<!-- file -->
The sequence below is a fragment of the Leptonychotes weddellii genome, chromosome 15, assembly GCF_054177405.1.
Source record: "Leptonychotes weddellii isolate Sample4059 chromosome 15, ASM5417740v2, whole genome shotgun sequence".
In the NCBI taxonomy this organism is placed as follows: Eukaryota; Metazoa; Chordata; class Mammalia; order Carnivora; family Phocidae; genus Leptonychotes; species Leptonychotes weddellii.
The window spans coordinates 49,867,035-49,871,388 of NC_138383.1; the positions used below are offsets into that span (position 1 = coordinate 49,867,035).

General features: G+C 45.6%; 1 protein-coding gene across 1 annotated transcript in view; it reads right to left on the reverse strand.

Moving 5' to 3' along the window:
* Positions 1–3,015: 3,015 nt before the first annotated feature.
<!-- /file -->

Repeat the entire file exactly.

The sequence below is a fragment of the Leptonychotes weddellii genome, chromosome 15, assembly GCF_054177405.1.
Source record: "Leptonychotes weddellii isolate Sample4059 chromosome 15, ASM5417740v2, whole genome shotgun sequence".
In the NCBI taxonomy this organism is placed as follows: Eukaryota; Metazoa; Chordata; class Mammalia; order Carnivora; family Phocidae; genus Leptonychotes; species Leptonychotes weddellii.
The window spans coordinates 49,867,035-49,871,388 of NC_138383.1; the positions used below are offsets into that span (position 1 = coordinate 49,867,035).

General features: G+C 45.6%; 1 protein-coding gene across 1 annotated transcript in view; it reads right to left on the reverse strand.

Moving 5' to 3' along the window:
* Positions 1–3,015: 3,015 nt before the first annotated feature.